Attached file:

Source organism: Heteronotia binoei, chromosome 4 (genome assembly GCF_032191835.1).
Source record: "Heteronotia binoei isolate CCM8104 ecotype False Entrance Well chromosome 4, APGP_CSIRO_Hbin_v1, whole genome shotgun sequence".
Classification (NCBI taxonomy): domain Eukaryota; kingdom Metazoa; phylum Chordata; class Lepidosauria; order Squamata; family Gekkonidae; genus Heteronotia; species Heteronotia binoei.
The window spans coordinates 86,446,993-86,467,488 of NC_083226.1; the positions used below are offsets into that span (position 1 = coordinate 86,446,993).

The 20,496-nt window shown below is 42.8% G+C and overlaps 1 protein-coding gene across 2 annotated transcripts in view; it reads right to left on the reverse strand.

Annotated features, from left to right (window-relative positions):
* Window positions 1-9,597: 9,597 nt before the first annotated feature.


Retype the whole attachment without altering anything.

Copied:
Source organism: Heteronotia binoei, chromosome 4 (genome assembly GCF_032191835.1).
Source record: "Heteronotia binoei isolate CCM8104 ecotype False Entrance Well chromosome 4, APGP_CSIRO_Hbin_v1, whole genome shotgun sequence".
Classification (NCBI taxonomy): domain Eukaryota; kingdom Metazoa; phylum Chordata; class Lepidosauria; order Squamata; family Gekkonidae; genus Heteronotia; species Heteronotia binoei.
The window spans coordinates 86,446,993-86,467,488 of NC_083226.1; the positions used below are offsets into that span (position 1 = coordinate 86,446,993).

The 20,496-nt window shown below is 42.8% G+C and overlaps 1 protein-coding gene across 2 annotated transcripts in view; it reads right to left on the reverse strand.

Annotated features, from left to right (window-relative positions):
* Window positions 1-9,597: 9,597 nt before the first annotated feature.